5 Things I Wish I Knew Before I Started Painting Furniture 

Things I Wish I Knew Before I Started Painting Furniture

This week I’ve been trying to persuade others to take the plunge and paint furniture, I love that people tell me the pieces I’ve done are great, but seriously guys, it’s pretty easy! It’s hard work but not much technical work goes into most furniture makeovers.

With that being said, there are still a few things I wish I knew when I started, and I thought I’d share them here for you lovely people in the hopes that it can inspire you to crack on and have a go

1. Primer

As with most things in life, taking time to prepare properly can save you time, money and in some cases, sanity.  There’s great appeal in the new Chalk Paint movement sweeping the universe, advertised as “Prep Free” I would have to agree that it is an awesome invention by Anne Sloane, however, the amount of prep or lack thereof still has its variables depending on the piece being painted.  For example: this TV console I painted for a friend (pictured below) was fine with a quick wash down and then straight onto the painting process. 


Whereas this desk gave me all sorts of problems with stain bleed and required priming before painting, a fact I didn’t realize until after two coats of paint, you can read all about my frustration here.


2. Sanding

There’s not much I can say about sanding except be careful! If you’re sanding a veneer be careful to not sand too hard or you risk sanding through the veneer and exposing the glue, this is bad, see my dining table redo here. Also, if you are sanding wood to be stained, always try to keep with the grain of the wood to minimize scratches showing when you apply the stain, sanding in sweeping circles is not a good idea!

Dining Table Makeover

On the subject of sanding, I don’t usually sand in between coats of paint unless I’m aiming for a super smooth finish or I need to sand out drip marks, however, I ALWAYS sand between coats of Poly with extra fine grit sandpaper to reduce brush marks and tiny bubbles in the varnish.

3. Paint/Stain Stripper

I never thought I’d say this but I now strip like a pro on a regular basis! 😉  I discovered Citristrip this year and it’s been amazing, you put it on, go do something else for a few hours, come back and scrape off the gooey, gunky mess, wash the piece down to remove any stubborn spots and you’re good to go.  This works especially well on flat surfaces such as table tops, I don’t like to use it on more detailed furniture or chairs as it can be a pain to scrape off properly but for tables it’s my new best friend 😊

Desk Makeover

4. Finish

I can honestly say that I don’t have a favorite when it comes to the different finishing products available, it would depend on the type of paint used and the amount of usage the furniture piece is going to get, for example, the dining table above is finished with high gloss Spar Urethane varnish which is splash proof, perfect for a family with small children, whereas my desk at home has a coat of clear wax on the painted bottom half and the top is left with just bare stain as I love the soft feel of the nicely sanded natural wood.  My end table is also finished with a combination of clear wax on the bottom and Polycrylic on the top to help protect the areas that will get most use.  I like how clear wax dries to a matt finish, and also gives you the option to buff it when it’s dry to get some shine.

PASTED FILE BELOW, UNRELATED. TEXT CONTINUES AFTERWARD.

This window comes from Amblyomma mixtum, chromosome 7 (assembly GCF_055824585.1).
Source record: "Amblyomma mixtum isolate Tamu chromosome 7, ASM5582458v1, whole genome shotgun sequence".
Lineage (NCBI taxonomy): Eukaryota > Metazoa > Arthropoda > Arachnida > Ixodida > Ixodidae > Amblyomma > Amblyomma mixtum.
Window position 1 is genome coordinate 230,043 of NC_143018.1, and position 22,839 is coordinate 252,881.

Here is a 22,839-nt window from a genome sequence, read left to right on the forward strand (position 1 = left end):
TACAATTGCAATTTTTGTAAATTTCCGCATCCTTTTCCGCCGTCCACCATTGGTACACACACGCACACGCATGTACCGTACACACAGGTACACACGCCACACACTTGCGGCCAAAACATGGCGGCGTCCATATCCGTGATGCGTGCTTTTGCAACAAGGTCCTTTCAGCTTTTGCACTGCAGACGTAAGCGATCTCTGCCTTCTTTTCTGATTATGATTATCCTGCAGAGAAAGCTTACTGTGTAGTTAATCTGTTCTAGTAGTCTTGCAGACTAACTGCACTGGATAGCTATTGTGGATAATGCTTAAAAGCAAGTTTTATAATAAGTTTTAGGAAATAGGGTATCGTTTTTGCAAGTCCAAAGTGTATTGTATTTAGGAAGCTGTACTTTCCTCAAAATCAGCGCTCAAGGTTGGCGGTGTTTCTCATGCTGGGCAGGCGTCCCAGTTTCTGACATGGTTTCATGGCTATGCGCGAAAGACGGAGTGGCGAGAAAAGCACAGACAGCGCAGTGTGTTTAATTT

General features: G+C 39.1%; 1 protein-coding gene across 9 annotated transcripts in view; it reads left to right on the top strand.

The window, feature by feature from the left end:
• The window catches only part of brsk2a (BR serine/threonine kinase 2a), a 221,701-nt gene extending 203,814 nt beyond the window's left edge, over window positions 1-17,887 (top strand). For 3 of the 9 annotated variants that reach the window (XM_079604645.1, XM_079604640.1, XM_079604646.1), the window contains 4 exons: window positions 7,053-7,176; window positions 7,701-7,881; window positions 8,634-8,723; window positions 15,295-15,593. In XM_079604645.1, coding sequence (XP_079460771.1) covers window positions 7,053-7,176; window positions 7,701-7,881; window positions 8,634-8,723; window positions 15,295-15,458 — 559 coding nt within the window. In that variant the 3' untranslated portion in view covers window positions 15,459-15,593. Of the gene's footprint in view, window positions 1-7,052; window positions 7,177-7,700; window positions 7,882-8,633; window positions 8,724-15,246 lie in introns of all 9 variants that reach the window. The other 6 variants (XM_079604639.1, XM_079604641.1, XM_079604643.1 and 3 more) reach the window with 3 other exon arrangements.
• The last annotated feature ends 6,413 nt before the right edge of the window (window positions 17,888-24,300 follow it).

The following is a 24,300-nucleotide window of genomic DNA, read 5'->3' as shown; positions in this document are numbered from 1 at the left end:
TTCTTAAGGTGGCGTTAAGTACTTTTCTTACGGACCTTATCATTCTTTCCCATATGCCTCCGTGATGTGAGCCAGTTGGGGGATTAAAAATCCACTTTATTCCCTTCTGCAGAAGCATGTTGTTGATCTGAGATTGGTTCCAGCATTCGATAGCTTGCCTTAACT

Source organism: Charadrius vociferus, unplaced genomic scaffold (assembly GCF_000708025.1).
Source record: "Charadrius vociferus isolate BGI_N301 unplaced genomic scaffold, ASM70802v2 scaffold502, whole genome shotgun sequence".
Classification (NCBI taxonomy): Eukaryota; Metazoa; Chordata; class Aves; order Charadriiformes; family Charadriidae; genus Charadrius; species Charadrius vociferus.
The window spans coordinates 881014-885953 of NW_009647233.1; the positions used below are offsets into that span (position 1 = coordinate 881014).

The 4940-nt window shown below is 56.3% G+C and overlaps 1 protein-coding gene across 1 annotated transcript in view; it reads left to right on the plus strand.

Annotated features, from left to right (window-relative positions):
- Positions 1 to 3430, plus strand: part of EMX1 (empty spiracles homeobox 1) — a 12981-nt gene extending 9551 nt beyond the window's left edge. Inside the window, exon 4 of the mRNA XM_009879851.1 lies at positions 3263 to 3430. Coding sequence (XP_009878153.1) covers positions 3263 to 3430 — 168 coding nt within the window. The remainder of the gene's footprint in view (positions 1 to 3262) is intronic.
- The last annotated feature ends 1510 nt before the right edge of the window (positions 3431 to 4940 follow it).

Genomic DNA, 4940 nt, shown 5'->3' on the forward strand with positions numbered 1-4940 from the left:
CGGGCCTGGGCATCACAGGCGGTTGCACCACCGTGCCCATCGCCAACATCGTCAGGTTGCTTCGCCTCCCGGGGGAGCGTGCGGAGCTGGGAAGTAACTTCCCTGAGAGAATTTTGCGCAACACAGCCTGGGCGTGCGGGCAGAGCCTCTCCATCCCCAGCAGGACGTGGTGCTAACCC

This is all things that I’ve picked up as I’ve gone along, one of the first things I painted, my thrift store hutch, I gave one coat of poly…..not enough as I later found out.  It now has marks from the items that have been sat on the painted areas and will need to be touched up before long.  I would say overall that if you’re painting a piece that will ‘work hard’ such as a table or dresser, definitely choose a hard-wearing finish such as poly.


5. Clean Up

Just a quick final word about clean up.  So, I am lazy, to the point where if I use an oil based product I’m more likely to throw away the brush than mess about with cleaning it, seriously!  Saying that, chalk paint is a breeze to clean up, for staining wood I use old rags, most polycrylic seems to wash right out of brushes with soap and water, the only brush I meticulously clean is my wax brush, I bought this one from amazon and its awesome, it was also way more expensive than my regular brushes 😉 again, clear wax washes right off with soap and water.

That about rounds up my little list of tips that I wanted to pass on to you all, hope you found at least one thing helpful, let me know in the comments below, I’ll be happy to answer any questions you have.


One Thought to “5 Things I Wish I Knew Before I Started Painting Furniture ”

  1. […]  Now this has happened to me before so I really should’ve known better (check out my post on 5 Things I Wish I Knew Before I Started Painting Furniture).  I also know (from experience) that even applying an additional coat of chalk paint at this […]

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